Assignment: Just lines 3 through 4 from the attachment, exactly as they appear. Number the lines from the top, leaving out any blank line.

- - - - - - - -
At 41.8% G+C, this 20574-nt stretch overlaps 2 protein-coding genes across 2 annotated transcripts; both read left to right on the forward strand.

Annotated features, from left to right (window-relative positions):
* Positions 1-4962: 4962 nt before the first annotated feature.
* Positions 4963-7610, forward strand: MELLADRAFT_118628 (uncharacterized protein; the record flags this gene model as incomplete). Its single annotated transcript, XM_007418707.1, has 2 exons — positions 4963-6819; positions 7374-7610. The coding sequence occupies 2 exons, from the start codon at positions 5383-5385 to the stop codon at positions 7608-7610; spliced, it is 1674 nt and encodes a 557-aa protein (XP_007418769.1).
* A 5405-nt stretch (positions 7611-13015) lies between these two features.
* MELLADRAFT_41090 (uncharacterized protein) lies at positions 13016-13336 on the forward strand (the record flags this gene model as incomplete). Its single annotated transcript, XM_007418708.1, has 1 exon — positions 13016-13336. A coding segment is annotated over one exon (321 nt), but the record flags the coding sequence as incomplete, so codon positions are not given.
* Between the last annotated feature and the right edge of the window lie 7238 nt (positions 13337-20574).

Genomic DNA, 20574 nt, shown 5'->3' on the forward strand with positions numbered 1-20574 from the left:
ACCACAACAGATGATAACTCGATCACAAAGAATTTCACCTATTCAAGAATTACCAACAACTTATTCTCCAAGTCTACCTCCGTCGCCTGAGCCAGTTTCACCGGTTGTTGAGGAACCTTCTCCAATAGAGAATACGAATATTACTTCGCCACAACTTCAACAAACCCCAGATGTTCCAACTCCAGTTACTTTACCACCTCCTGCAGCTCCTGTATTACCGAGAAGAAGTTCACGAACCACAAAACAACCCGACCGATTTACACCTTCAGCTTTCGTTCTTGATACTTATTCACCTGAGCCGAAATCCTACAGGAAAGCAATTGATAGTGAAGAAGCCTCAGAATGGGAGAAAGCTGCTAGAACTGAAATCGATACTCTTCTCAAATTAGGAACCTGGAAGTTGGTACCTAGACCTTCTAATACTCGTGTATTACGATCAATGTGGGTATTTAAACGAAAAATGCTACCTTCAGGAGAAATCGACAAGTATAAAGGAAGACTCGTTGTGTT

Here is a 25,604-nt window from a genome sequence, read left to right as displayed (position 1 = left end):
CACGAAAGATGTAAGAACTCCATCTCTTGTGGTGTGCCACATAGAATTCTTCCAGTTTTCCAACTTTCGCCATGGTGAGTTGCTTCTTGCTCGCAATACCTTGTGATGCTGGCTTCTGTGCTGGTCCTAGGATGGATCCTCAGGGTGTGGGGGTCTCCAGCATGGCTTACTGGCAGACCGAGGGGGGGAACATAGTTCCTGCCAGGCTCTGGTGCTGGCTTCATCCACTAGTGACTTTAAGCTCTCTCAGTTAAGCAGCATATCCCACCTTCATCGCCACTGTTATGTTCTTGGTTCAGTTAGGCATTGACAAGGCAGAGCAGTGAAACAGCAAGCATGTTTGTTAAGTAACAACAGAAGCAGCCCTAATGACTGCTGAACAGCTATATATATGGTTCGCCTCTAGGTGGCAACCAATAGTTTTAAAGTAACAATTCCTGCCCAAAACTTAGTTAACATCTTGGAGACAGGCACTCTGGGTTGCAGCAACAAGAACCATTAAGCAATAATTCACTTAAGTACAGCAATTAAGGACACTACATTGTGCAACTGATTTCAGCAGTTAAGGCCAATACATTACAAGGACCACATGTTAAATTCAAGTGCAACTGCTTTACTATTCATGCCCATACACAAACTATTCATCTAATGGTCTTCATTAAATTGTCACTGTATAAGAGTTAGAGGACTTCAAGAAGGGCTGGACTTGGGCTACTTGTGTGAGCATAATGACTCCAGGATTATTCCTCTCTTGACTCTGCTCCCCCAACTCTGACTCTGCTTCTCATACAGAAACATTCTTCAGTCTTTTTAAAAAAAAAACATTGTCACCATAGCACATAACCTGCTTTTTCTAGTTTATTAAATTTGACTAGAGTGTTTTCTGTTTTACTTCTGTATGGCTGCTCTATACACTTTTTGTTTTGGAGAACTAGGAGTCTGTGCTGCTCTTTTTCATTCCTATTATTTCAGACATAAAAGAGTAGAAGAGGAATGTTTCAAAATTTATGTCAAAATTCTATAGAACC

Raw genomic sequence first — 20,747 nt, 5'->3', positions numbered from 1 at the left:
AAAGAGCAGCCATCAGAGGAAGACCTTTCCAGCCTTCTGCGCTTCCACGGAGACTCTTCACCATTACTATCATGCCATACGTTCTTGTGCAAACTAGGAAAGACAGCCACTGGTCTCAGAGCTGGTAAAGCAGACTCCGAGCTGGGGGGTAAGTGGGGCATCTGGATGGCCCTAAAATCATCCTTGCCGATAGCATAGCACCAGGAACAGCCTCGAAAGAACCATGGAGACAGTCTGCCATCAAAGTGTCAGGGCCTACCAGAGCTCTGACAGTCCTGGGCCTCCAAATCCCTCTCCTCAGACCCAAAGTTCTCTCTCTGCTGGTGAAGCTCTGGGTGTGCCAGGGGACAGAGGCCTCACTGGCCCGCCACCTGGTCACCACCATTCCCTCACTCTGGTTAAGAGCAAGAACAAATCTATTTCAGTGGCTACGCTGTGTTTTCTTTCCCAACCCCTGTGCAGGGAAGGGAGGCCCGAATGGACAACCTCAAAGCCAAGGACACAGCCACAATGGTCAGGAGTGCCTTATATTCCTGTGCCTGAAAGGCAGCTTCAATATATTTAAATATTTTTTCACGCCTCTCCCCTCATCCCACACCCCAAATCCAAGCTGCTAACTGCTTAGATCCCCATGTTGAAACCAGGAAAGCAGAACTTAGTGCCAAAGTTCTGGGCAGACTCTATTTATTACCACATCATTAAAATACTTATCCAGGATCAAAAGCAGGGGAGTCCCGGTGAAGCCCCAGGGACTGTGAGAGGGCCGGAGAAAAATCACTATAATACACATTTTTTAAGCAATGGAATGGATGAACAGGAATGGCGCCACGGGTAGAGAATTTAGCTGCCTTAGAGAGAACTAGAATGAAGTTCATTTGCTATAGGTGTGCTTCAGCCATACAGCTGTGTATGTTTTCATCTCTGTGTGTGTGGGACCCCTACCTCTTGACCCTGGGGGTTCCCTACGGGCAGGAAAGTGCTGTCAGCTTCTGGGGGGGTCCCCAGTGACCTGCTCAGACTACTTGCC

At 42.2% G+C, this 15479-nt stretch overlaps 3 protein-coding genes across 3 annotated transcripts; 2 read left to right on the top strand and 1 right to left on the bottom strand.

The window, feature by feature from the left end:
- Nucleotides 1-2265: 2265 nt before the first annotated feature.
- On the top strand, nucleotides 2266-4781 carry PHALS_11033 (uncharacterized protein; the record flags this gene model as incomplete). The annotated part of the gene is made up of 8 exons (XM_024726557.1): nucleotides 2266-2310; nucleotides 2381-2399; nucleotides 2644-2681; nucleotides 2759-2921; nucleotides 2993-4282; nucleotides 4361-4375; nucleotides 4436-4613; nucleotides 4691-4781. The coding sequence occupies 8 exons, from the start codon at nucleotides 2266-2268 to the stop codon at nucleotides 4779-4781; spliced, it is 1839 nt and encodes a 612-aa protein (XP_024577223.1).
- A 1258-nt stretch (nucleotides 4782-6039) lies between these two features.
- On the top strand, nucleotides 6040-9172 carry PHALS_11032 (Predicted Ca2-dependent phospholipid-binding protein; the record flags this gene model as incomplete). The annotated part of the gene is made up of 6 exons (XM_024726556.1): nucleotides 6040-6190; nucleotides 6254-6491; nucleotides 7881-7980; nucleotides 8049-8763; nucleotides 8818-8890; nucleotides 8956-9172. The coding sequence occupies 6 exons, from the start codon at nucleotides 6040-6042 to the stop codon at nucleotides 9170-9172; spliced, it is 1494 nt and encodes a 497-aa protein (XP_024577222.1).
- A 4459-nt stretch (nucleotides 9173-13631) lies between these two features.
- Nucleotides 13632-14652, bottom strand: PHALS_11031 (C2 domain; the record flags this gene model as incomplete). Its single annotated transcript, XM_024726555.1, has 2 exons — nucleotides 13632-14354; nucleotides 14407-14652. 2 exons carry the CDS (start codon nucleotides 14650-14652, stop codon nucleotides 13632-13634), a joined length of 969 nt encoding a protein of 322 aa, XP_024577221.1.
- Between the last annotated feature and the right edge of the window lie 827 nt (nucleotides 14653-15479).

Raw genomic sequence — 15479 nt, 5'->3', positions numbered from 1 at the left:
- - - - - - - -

* Positions 1-4962: 4962 nt before the first annotated feature.
* Positions 4963-7610, forward strand: MELLADRAFT_118628 (uncharacterized protein; the record flags this gene model as incomplete). Its single annotated transcript, XM_007418707.1, has 2 exons — positions 4963-6819; positions 7374-7610. The coding sequence occupies 2 exons, from the start codon at positions 5383-5385 to the stop codon at positions 7608-7610; spliced, it is 1674 nt and encodes a 557-aa protein (XP_007418769.1).